ATHENS | By Nick Malkoutzis via MacroPolis | Is Friday’s agreement at the Eurogroup a good deal for Greece? In some respects it is but in more respects it is not. Above all, the four-month agreement leaves Greece walking an economic and political tightrope over the next four months without knowing what lies at the end of it.
MADRID, February 23,2015 | By JP Marín Arrese | The agreement reached on Friday averted a full-fledged crisis but did not dispel mutual mistrust and acrimony. EU partners remain far from convinced the Hellenic government will honour its commitments. Irritation accumulated in the days following the deal, which Mr Schäuble underlined with his the grossly impolite and scathing remarks that “ Greeks certainly will have a difficult time to explain the deal to their voters”. This acrimonious climate points to further clashes flaring in future. The last-minute truce will not entail a stable peace.
MADRID | Sean Duffy | ECB tightens the squeeze on Syriza government ahead of today´s proposals from the Greek Goverment for a loan extension.
MADRID | The Corner | Markets seem optimistic about the deal between Greece and its creditors (a government spokesman said they aim to reach a compromise today), although analysts are still wondering whether there have been any advances in the negotiation. “At least the ECB decided to a slight increase in emergency funding (ELA) for Greek banks on Wednesday,” a Barclays’ Alberto Vigil said. “But we still don’t know which reforms the Greeks have agreed on.” The ECB had already raised the ELA available to Greek banks by 5 billion euros to about 65 billion seven days ago.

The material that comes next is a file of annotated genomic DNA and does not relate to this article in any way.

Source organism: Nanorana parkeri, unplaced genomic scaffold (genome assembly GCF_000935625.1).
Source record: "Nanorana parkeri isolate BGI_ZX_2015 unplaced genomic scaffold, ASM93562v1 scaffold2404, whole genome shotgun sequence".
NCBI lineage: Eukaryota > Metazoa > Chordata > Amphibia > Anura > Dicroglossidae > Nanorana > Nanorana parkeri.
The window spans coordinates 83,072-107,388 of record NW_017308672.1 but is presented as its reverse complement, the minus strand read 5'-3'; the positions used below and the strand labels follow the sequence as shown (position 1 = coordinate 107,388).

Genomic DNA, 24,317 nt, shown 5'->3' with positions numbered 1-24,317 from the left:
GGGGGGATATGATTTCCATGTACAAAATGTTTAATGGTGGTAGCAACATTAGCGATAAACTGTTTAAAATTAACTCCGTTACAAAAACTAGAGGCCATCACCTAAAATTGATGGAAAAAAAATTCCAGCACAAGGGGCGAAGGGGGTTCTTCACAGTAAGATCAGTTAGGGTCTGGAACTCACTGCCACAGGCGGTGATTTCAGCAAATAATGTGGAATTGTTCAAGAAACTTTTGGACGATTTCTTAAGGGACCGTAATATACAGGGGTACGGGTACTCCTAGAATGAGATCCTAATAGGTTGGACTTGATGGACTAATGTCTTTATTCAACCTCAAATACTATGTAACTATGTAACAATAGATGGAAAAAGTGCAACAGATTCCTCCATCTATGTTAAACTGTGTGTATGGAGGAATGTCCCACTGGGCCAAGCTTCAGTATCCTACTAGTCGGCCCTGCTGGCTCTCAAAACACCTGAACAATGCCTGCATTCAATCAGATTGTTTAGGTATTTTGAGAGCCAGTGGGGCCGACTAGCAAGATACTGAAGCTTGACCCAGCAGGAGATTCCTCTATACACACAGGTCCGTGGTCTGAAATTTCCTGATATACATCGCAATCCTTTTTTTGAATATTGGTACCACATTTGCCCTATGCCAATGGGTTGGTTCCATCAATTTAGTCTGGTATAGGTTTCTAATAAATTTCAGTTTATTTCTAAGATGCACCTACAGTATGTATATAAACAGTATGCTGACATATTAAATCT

BRUSSELS | By Alexandre Mato | Greek authorities again rejected a Eurogroup statement regarding the extension of its bailout programme. Brussels wants a continuation of the second bailout, but the Syriza goverment wants a 4-month bridge with new rules to be applied. The gulf between both sides has emerged as bigger than initially thought.
MADRID| Sean Duffy | Markets likely to be turbulent today as problems mount in intractable Greek negotiations.
Madrid| JP Marin-Arrese| There is little chance that the Eurogroup will broker a way out of the Greek conundrum later today. As time runs out in the nail-biting tussle between Greece and its creditors, investors may start to lose their nerve. Even if they gauge that a potential Grexit would bring about limited damage for other partners, no one can exclude the possibility of turmoil erupting in the markets.
ATHENS | By Yiannis Mouzakis via MacroPolis | It’s less than three weeks since the Greek government was elected and its Finance Minister Yanis Varoufakis has just taken part in his first Eurogroup – an experience that some of his predecessors have described as traumatic. Yet, a surprisingly large number of people appear convinced that Greece is heading for a showdown with the eurozone and may be counting its last weeks in the single currency.
MADRID| Sean Duffy | Nobody knows how the Greece debt negotiations will turn out, but aren´t we all getting a little tired of the saga?
MADRID | Sean Duffy | Yesterday brought positive data on the housing front and on job creation, with Spanish bank BBVA prediciting the economy will reap considerable benefits from the falling oil price.